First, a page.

The key issues identified by the World Bank for support of the private-public partnerships include;
Access and Equity
Where governments are not able to provide schooling facilities to all its population, private schools and public private partnerships in education are sometimes encouraged by governments as a policy. For instance in Indonesia, private schools cater specifically to the poorest sections of society, with the government policy explicitly committing to the private schools and channeling public funding into schools.
Although more rigorous evidence is needed, it is clear that PPPs, contracting, and subsidy arrangements, coupled with rigorous quality assurance mechanisms and such interventions as teacher training and school improvement initiatives, can rapidly expand access to schooling and increase its quality. The existence of private schools provides parents a choice, hence creating competition among schools and a drive to provide better quality education.
Evidence suggests that demand-side programs where government expands the choice of the schools to parents and students can be a cost effective way of increasing educational attainment and education quality. The case of Colombia, with a large scale voucher program, shows positive effects on quality.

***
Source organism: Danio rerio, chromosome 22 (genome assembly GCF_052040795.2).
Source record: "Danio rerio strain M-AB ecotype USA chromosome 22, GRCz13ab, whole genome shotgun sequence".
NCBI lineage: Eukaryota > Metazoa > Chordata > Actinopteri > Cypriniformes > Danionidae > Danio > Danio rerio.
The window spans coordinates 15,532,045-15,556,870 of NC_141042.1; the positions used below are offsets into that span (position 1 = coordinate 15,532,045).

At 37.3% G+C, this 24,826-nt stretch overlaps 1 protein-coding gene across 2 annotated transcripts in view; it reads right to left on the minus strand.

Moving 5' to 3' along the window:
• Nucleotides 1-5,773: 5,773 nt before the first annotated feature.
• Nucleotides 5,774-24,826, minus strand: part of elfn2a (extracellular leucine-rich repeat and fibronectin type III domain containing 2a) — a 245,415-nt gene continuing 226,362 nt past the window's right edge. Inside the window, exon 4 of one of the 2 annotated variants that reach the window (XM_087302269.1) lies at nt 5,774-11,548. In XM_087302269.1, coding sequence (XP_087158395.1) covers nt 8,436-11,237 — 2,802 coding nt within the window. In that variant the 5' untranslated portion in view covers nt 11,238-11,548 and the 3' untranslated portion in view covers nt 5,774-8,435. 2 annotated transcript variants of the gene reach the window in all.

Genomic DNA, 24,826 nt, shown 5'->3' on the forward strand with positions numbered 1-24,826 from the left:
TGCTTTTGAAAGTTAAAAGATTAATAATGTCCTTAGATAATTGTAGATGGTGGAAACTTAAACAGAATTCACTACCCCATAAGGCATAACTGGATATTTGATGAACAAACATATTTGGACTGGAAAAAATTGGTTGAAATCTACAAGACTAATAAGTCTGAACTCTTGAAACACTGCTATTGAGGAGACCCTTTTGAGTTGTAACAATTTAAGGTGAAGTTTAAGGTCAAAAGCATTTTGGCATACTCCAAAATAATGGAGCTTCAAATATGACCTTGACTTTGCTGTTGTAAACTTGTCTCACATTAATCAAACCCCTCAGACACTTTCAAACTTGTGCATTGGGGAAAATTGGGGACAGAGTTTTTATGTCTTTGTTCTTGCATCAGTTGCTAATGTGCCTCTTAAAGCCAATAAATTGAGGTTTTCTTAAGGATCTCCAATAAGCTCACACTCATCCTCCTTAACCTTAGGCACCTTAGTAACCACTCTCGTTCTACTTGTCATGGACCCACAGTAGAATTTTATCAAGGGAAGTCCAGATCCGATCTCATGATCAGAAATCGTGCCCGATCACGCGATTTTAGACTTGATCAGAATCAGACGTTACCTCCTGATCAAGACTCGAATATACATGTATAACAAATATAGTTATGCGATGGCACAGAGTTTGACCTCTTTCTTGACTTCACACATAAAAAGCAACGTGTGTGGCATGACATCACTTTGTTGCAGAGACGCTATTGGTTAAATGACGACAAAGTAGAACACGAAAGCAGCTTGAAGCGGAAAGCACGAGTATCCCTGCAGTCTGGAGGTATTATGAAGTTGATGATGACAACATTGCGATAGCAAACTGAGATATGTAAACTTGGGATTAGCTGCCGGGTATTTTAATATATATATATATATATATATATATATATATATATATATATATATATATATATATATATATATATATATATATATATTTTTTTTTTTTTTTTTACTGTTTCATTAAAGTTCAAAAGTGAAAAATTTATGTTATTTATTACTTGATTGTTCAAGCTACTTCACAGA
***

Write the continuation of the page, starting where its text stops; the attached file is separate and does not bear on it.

Complementarities between the Private and Public Sectors
Private-Public-Partnerships can complement and enhance the role of the government in the provision of education. The task that each player can provide includes financial provision, pedagogical development, human resources development, service delivery, infrastructure, facilities management, among others. Furthermore, each partnership works in specific locations and markets. For these reasons, it is critical to investigate which are the appropriate roles of each stakeholder in the provision of education in the context of specific markets and locations.